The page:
Ankiti Bose is your typical idealistic millennial determined to make a difference. At 27, she is also one of Asia’s youngest female CEOs leading a start‐up worth nearly US$1 billion. Four years ago, she co‐founded Zilingo, a fashion platform based in Singapore, which raised US$226 million in its most recent round of funding from investors such as Sequoia Capital, Temasek Holdings Private Limited and Burda Principal Investments. Zilingo is currently well on its way to unicorn status with a valuation of US$970 million.
Idealism is considered by many to be an Achilles heel, but Ankiti has proven with her success that there is strength in daring to dream. As she shares Zilingo’s journey and her passion for empowering others, it is clear in her conviction that Ankiti is set on fighting for the underdogs. In fact, it was her seemingly simple idea of helping small businesses compete with larger corporations that led to the birth of Zilingo.
While on holiday in Bangkok in 2014, she visited the popular Chatuchak market, where she noticed how the local designers and micro‐entrepreneurs lacked the means to take their businesses further. Most of the vendors were simply putting their label on clothes from a wholesaler, then selling them at the market, she discovered. They were not trying to expand their businesses to become global brands, and they had no fight against the big international fashion brands.
But the Indian national saw potential in them and had a solution to help these small businesses grow. Technology, she believed, would level the playing field for these small businesses.
With experience in management consulting at McKinsey & Company and venture capital in the technology industry at Sequoia Capital, Ankiti started Zilingo in Thailand with her business partner and CTO Dhruv Kapoor as an online marketplace to help merchants reach more customers. Small businesses list their products for free and Zilingo takes a 10 to 20 percent cut from each order.
“I really want to help small merchants and manufacturers do better. It bothers me that some companies can make an 80 percent profit margin while others are struggling to keep the lights on,” says Ankiti. “And it’s not their fault because when you’re a small or young business, all the cards are stacked against you.”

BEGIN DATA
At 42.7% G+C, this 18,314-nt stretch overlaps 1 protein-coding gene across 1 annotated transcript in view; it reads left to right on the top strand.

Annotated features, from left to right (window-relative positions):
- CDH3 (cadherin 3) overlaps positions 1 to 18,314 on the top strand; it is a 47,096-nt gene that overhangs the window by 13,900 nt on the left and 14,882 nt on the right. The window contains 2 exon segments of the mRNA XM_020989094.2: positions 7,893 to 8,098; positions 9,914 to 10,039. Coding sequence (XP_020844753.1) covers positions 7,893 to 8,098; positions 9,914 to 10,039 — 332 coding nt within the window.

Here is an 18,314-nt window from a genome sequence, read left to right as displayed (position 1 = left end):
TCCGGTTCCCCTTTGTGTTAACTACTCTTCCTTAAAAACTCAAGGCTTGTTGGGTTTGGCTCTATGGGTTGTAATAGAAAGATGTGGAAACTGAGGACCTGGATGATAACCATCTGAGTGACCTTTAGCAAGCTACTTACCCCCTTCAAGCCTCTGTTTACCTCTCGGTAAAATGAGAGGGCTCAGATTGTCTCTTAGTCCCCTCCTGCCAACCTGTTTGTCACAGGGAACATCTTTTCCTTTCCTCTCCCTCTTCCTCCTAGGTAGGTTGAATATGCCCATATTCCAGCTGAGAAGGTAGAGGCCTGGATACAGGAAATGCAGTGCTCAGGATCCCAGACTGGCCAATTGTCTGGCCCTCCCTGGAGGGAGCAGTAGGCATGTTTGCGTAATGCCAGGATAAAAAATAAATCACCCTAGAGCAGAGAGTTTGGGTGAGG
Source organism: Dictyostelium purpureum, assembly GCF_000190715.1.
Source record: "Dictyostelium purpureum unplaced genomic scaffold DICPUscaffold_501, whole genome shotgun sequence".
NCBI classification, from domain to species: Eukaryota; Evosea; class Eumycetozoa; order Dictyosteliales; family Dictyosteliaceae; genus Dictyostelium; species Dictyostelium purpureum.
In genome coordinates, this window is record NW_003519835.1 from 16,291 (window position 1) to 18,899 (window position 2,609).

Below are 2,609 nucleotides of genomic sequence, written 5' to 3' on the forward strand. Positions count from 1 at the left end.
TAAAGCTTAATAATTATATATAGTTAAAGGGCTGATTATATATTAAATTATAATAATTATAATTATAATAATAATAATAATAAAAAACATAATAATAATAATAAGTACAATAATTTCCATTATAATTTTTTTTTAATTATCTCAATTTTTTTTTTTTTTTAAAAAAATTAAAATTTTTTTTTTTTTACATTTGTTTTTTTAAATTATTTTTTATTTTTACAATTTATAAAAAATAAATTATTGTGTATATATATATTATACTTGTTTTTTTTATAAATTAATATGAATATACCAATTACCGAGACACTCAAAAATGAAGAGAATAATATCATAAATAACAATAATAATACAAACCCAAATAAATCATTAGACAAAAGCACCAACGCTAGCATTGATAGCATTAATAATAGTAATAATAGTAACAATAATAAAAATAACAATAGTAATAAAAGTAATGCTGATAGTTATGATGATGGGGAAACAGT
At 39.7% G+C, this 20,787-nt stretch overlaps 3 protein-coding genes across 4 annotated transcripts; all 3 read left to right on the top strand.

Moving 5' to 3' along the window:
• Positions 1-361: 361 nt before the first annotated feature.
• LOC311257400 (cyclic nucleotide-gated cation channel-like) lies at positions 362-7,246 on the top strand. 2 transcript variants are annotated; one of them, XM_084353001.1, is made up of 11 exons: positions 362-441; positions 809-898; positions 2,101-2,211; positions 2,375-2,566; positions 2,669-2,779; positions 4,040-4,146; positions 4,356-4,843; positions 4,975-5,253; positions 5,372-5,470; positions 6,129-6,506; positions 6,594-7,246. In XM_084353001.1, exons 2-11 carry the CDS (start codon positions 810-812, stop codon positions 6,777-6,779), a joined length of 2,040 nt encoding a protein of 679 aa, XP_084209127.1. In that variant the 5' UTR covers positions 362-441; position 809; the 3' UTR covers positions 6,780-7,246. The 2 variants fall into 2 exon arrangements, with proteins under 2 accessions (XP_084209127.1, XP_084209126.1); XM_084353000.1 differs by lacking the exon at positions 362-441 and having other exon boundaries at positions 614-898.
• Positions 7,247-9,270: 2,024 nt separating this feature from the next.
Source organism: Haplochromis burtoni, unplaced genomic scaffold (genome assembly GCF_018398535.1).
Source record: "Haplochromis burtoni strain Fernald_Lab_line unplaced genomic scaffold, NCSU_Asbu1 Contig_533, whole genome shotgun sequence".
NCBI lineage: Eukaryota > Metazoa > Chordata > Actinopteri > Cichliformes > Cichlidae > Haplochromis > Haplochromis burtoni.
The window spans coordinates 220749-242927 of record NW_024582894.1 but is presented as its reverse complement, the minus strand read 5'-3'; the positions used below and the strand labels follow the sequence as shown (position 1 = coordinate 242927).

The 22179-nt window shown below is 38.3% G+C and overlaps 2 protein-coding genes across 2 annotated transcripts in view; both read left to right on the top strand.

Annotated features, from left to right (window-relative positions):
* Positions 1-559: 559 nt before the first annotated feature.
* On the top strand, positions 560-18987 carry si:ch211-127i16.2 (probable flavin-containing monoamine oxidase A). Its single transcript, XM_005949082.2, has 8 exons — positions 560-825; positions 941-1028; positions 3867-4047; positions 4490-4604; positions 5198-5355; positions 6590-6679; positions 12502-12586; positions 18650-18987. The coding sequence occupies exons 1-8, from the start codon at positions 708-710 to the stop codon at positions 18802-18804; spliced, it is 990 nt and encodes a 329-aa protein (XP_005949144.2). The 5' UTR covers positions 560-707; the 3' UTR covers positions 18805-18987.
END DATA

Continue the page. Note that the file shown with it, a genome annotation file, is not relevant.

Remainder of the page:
After spending more time with the first 100 merchants that signed up and even trying to be merchants on Zilingo themselves to understand the user experience, Ankiti and her founding team realised that there was more to be done. These merchants lacked access to the same economies of scale that bigger brands had, such as in manufacturing. To solve this, Zilingo developed software and introduced supply chain capabilities in 2016 – the same year the company and Ankiti moved to Singapore. This meant merchants now had access to everything they needed to run a business, from design to product development, procurement services, distribution, customer service, data analytics and more. This business‐to‐business solution addressed a pain point for many merchants and is now the largest part of the business.
In 2017, the company started to offer financial services to merchants who needed capital. “This created a big shift because suddenly, if you’re a big guy with money, or a small guy without money, it didn’t make much of a difference,” says Ankiti. Zilingo is now a “full-stack platform that helps unlock massive value across the fashion supply chain by connecting the highly fragmented landscape”.
Merchants continue to be at the centre of the business. Today, Zilingo serves some 30,000 of them across 14 countries: India, Bangladesh, South Korea, Hong Kong, Cambodia, Australia, Philippines, Malaysia, Singapore, Indonesia, Thailand, Vietnam, Brazil and the US. On top of the financial services, the company also ensures its merchants get access to benefits such as health insurance and even scholarships. Last year, Zilingo gave out scholarships to 200 of its merchants in Indonesia to learn English.
“We’re helping business owners scale their enterprise and, in turn, their livelihoods. Zilingo has to be, in every way, a better experience. A little bit more money is never enough incentive. It has to fundamentally be better for them, help them do business better, and genuinely make their lives better,” says Ankiti.“You can’t just change their lives; you have to change their lives so much that they won’t shift back to their old behaviour.”
She for she
In addition to helping small businesses, a second driving force in Ankiti’s life is to empower other women. Despite a hectic schedule that sees her working 18‐hour days and travelling most of the time, Ankiti makes it a point to coach and mentor young entrepreneurs and women on an almost‐daily basis.
“I love spending time with women who are also founding their own businesses or even women in our company. Because I really think that most of them are held back by an internalised misogyny we all have that causes us to automatically devalue ourselves. And I love to break that in people.
“You would be shocked at how many women undervalue themselves. For most of the women in my company, I have to convince them to ask for a bigger raise.”
Ankiti says this is an issue across her offices worldwide, both in more-developed cities such as New York as well as developing ones such as Jakarta. “Women are just so happy every time they get whatever they get. But you are worth so much more. I tell them, ‘Ask for what you’re worth and then fight with me for it.’”